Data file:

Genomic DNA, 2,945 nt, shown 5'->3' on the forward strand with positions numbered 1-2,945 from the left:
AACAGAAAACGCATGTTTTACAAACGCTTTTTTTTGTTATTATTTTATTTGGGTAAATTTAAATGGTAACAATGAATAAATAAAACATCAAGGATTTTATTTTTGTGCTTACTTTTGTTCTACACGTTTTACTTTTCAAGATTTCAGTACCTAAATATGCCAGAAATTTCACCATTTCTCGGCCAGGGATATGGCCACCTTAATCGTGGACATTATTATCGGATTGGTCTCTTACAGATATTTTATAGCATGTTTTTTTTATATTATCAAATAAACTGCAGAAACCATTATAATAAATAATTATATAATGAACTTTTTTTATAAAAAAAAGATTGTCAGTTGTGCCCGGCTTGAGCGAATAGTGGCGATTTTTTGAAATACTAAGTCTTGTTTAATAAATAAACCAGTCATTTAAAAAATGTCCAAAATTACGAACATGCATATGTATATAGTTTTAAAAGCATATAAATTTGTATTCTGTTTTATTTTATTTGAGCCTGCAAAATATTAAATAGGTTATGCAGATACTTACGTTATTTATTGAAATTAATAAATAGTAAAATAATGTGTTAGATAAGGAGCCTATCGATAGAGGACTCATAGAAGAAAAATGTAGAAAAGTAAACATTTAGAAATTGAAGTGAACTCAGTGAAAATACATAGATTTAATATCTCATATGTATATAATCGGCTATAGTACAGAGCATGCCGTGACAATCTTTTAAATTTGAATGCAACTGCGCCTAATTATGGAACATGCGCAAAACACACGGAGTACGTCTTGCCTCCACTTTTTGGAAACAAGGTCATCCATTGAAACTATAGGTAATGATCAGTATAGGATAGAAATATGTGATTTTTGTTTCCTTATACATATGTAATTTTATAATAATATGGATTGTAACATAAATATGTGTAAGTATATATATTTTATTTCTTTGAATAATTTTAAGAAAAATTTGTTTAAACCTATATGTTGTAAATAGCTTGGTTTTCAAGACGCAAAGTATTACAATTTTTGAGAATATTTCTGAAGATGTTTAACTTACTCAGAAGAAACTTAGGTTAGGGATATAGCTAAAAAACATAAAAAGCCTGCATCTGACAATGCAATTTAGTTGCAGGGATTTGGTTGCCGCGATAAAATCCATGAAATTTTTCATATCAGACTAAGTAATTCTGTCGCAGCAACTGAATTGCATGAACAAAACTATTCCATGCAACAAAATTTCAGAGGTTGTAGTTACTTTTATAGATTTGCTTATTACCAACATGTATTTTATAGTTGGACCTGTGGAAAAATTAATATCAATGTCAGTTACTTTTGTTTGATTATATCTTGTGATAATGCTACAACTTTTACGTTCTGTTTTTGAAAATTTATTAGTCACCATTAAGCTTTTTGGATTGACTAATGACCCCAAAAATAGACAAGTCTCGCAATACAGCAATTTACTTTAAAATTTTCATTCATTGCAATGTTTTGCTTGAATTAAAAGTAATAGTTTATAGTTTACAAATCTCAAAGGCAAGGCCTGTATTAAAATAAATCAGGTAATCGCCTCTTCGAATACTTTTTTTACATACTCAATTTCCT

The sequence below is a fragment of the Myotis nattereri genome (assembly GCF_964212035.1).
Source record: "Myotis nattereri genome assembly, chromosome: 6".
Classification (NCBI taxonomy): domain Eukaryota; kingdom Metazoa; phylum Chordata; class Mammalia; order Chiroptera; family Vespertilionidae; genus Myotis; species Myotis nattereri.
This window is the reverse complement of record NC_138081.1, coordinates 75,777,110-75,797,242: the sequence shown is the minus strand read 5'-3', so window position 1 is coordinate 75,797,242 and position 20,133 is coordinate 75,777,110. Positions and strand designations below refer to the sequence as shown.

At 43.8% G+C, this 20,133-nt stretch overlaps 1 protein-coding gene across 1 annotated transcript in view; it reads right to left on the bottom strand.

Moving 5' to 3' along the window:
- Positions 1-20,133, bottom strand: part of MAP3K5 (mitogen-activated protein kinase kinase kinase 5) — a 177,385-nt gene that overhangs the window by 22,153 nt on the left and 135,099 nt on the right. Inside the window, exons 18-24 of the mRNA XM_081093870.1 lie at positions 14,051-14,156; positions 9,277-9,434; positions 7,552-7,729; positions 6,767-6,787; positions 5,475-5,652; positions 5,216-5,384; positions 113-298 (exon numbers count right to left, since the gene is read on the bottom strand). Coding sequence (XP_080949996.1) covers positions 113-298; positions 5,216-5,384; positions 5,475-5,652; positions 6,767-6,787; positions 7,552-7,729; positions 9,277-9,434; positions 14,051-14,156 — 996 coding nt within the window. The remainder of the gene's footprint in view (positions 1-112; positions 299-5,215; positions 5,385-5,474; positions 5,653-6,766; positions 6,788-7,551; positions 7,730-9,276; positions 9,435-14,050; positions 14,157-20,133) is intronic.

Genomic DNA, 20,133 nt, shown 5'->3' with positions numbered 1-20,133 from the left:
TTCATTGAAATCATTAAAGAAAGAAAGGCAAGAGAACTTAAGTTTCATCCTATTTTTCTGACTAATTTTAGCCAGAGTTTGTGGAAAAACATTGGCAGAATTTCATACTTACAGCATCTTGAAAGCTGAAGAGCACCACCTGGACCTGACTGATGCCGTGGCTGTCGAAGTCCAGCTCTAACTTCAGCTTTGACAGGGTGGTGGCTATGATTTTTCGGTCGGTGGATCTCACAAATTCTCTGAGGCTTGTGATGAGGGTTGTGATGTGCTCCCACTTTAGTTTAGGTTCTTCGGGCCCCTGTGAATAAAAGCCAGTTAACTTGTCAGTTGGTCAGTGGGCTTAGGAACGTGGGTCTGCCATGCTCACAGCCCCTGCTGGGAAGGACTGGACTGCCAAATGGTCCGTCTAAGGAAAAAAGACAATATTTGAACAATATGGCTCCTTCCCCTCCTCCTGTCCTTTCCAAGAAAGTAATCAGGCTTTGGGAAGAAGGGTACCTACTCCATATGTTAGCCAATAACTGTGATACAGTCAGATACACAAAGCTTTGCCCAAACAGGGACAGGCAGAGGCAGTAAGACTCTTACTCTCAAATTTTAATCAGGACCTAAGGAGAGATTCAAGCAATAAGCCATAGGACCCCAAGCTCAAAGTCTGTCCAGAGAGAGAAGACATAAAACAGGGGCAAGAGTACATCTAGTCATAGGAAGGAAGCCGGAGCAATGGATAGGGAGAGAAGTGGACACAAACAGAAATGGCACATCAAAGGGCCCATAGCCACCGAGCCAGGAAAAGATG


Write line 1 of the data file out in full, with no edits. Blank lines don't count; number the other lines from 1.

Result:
Genomic DNA, 2,945 nt, shown 5'->3' on the forward strand with positions numbered 1-2,945 from the left: